Synopses & Reviews
IN THEIR OWN WORDS: POCAHONTAS tells the exciting story of the life of this famous Native American woman, using the journals and writings of English colonists.
Famous for saving the life of Capt. John Smith in 1608, Pocahontas grew up as the favorite daughter of the Native American chief of the Powhatans. Pocahontas's rescue of Smith made her famous not only in colonial America, but across the ocean in England as well. Pocahontas made enormous contributions to the survival of Jamestown by bringing the colonists food and promoting peace between Powhatans and the English. Pocahontas lived a relatively short life, but she made an impact on colonial American history that is still felt today.
Did you know that Pocahontas:
-was really named Matoaka
-taught John Smith how to speak Algonkian
-was kidnapped and held hostage on an English ship?
Acclaim for Helen Keller and Abraham Lincoln:
In Their Own Words biographies focus on famous people who left a record of their own lives. Beginning with an explanation of the difference between primary and secondary sources, Sullivan seamlessly interweaves information about his subject with excerpts from primary sources. In the case of Helen Keller, Sullivan uses her autobiographical works; for Lincoln, he draws on speeches and letters. Both Keller and Lincoln have been covered in numerous biographies for young people (Sullivan's own Picturing Lincoln was published last fall), but these volumes are worthwhile. The short chapters, large print, simple vocabulary, straightforward narrative, and attractive illustrations, as well as the addition of the subjects' own words, make them fine choices for early-grade biographies. They fit nicely between David Adler's Picture Book Biography series books and more challenging volumes such as Russell Freedman's classic Lincoln: A Photobiography (1987).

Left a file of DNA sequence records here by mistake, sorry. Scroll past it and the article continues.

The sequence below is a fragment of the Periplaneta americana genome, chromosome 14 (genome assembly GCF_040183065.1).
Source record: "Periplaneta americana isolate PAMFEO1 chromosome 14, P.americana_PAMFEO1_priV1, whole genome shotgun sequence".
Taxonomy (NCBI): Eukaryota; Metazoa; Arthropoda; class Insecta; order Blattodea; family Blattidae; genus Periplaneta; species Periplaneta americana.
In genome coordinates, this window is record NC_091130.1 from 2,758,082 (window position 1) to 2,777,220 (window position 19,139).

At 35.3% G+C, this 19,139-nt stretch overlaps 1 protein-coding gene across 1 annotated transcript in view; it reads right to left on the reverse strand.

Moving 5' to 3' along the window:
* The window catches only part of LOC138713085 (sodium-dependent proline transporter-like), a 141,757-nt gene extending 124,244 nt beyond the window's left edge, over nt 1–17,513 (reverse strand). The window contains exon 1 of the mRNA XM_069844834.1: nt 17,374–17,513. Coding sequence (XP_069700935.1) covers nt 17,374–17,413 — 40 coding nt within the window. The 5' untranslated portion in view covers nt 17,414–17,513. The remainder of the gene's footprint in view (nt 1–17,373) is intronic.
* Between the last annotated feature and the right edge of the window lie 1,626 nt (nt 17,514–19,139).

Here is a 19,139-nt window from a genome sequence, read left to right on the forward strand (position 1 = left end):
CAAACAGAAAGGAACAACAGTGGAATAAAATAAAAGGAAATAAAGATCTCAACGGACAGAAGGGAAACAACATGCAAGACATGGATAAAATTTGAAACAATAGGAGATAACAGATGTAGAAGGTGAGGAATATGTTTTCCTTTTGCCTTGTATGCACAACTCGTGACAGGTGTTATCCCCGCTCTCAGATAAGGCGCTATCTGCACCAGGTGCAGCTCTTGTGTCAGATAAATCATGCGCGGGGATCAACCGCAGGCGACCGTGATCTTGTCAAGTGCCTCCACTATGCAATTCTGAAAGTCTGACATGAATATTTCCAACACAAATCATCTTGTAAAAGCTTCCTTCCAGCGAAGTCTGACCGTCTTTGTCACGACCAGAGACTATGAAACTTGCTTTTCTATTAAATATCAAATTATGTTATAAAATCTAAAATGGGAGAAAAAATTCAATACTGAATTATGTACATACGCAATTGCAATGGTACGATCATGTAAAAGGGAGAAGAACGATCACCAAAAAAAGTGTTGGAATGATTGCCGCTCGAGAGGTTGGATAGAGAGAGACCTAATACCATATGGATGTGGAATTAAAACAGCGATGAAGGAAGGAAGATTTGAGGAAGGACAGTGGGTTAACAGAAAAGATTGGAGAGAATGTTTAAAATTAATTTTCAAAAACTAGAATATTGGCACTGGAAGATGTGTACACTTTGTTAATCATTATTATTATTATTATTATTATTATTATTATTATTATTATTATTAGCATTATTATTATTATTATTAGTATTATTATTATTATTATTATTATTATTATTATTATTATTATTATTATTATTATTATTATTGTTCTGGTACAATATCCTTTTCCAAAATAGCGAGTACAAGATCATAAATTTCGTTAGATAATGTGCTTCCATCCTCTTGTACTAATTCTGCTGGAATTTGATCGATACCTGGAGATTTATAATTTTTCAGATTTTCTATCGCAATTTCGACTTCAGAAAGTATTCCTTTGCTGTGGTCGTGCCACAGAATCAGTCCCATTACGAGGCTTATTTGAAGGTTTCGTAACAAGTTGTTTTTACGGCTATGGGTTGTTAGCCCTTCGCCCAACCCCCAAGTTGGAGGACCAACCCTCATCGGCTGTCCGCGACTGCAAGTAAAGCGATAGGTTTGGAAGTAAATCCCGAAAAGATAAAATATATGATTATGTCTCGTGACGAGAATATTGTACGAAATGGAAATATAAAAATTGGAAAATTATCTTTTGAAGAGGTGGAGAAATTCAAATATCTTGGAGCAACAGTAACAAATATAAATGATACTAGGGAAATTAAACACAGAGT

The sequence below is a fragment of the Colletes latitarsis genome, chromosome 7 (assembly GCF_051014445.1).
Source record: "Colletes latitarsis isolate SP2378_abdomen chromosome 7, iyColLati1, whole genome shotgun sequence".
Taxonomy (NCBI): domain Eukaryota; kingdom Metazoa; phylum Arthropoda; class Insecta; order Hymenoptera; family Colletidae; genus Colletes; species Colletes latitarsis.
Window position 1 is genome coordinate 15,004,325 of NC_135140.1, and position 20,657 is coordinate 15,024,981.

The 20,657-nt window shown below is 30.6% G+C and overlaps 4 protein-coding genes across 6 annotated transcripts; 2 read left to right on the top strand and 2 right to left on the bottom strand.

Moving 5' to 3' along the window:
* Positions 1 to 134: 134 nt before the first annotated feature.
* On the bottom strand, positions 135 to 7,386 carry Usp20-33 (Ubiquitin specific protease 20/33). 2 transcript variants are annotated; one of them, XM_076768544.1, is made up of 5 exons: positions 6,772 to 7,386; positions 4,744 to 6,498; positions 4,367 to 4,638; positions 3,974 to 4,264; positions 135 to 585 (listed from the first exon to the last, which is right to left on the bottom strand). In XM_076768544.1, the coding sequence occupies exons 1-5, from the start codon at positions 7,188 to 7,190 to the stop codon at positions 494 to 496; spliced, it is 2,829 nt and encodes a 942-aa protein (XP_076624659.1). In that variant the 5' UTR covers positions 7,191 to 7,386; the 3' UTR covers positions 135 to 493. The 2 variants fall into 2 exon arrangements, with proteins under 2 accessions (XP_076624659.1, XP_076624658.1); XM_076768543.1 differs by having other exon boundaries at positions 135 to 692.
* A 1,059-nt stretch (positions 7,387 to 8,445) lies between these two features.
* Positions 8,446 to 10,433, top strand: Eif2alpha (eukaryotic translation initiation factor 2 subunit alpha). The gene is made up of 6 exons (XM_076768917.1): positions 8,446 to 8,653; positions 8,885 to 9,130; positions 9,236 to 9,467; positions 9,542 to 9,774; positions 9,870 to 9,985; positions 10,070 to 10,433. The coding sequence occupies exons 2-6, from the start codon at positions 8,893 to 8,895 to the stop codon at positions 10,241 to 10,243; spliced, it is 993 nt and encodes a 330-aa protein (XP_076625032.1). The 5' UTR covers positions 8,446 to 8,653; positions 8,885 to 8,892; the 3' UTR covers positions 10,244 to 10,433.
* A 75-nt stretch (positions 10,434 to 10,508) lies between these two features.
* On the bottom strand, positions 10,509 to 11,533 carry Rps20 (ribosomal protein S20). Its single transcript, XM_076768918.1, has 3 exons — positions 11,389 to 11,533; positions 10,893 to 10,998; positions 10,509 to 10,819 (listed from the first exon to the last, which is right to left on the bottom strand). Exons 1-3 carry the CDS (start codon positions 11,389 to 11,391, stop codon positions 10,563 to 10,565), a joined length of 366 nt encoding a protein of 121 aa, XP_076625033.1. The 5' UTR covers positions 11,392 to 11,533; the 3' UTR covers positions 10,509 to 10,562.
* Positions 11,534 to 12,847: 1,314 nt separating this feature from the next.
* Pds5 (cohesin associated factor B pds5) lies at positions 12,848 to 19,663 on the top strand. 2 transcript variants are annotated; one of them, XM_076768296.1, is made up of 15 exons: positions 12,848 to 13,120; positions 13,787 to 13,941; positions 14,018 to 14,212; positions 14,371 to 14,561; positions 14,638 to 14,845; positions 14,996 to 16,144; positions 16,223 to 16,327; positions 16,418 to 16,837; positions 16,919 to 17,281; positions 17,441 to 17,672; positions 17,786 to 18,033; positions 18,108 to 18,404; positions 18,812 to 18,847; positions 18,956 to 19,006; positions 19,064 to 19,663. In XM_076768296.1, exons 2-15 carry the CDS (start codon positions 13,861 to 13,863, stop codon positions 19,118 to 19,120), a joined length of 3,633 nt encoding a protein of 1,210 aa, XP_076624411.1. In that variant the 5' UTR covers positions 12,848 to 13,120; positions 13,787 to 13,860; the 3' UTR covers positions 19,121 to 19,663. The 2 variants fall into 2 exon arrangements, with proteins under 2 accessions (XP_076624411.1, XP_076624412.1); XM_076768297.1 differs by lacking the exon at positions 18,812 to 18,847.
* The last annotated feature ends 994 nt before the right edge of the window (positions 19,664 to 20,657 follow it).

... These may not be unique biographies, but they are still well written, fast moving, and highly readable, squeezed into a small format that should appeal to many students. Both books feature black-and-white photos and reproductions, a useful index, a short bibliography of primary and secondary sources, and a short list of further readings, along with places to contact for further information. Certainly much has been written about how these two figures and many libraries will find their shelves already well stocked. Those needing more materials, however, will find these to be solid choices.
--School Library Journal
About the Author
Author George Edward Sullivan was born on August 11, 1927, in Lowell, MA. Between 1945 and 1948, he was in the U.S. Navy, where he served as a journalist. He has written over 200 nonfiction books for children and young adults on a wide variety of topics. In 2005, his book BUILT TO LAST was honored with the Orbis Pictus Award for Outstanding Nonfiction for Children. Sullivan is a member of PEN, Authors Guild, Authors League of America, and the American Society of Journalists and Authors. He lives in New York with his wife.